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PERFECT POSITIONING

Photo: Getty Images
12/04/2010 12:02 AM -

Defenseman Logan Pyett hopes being in the right place at the right time will land him a chance to play in the NHL.

Story by Mark Newman

Logan Pyett was proud to join a rather select group of players last season.

The 22-year-old defenseman was the lone Griffin to appear in all 80 games a year ago, making him one of just 18 players in team history to play in every game of the regular season.

That feat is significant for several reasons, starting with the fact that it demonstrates the coach’s confidence by putting him into the lineup on a daily basis. It also underscores his durability, meaning no games were missed because of injury or illness. Finally, it shows his determination to be on the ice day after day.

“It was definitely nice to be in there for all 80 games,” said Pyett, who had been a healthy scratch several times during his rookie pro season in 2008-09, when he appeared in a total of 61 games.

If nothing else, the number of games played increased the opportunities for Pyett to improve his play. When the Detroit Red Wings recalled defensemen Doug Janik and Jakub Kindl last season, it opened the door for Pyett to prove he was capable of raising his game another notch.

“With the added responsibility and added ice time, I had to step up and that’s easier to do when the coaches are confident in you, which in turn helped raise my own confidence,” he said. “It helped me go out there and play my game and not worry about anything else.”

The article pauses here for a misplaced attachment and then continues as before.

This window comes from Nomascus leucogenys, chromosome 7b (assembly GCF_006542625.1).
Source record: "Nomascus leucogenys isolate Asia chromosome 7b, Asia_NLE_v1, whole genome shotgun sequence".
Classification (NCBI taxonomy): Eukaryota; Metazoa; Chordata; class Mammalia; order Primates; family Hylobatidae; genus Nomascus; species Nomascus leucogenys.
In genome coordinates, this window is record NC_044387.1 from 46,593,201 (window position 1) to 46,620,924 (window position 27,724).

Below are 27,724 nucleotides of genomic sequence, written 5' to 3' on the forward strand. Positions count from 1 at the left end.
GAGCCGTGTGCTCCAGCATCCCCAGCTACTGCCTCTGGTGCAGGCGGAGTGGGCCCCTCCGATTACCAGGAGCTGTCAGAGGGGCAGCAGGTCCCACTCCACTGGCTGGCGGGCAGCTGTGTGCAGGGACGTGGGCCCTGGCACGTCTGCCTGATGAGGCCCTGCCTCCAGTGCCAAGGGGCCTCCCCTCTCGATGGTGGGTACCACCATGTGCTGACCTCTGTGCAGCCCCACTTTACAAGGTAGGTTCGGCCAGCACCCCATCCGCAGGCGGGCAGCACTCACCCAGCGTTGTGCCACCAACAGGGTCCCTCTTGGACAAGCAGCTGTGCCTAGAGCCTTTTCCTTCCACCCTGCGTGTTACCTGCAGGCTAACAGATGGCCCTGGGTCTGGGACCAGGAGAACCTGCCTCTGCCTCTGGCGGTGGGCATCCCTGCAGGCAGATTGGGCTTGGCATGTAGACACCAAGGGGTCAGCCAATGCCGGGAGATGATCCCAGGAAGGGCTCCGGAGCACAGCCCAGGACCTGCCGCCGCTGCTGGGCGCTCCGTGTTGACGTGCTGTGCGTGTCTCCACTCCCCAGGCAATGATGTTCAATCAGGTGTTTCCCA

Pyett had struggled during a rough rookie season. Making the jump from junior hockey to the pros can be especially difficult for young defensemen, who too often are caught looking for a place to hide after their mistakes end up in the back of the net.

Looking back, Pyett realizes that he had plenty to learn.

“I knew the hockey was going to be better because the guys are bigger, stronger and faster, but I didn’t know what to expect,” he said. “I thought I was prepared and came into training camp in decent shape, but my first year was a big learning experience.”

While his rookie season was hardly a disaster, there was plenty of room for improvement. “During your first year, you’re not sure what’s going on,” he said. “You make a couple of mistakes here and there, and then you start questioning yourself.”

Griffiti2F.jpgSo when Griffins head coach Curt Fraser and assistant coach Jim Paek spoke, Pyett paid attention. “They obviously know the game, so I listened and they were able to help my confidence.”

He took their prodding and pointers to heart. Determined to rebound from a less-than-perfect rookie campaign, he looked like a different player when he showed up for the start of last season.

“It was all about the confidence thing for me,” he said. “After my first year, I was better prepared in terms of how to play defensively and be responsible in my own zone, and I think that helped my confidence at the other end of the rink. I was able to jump into the offense and be a lot less worried about making mistakes.”

In essence, Pyett learned that he needed to be more positionally sound in every zone on the ice.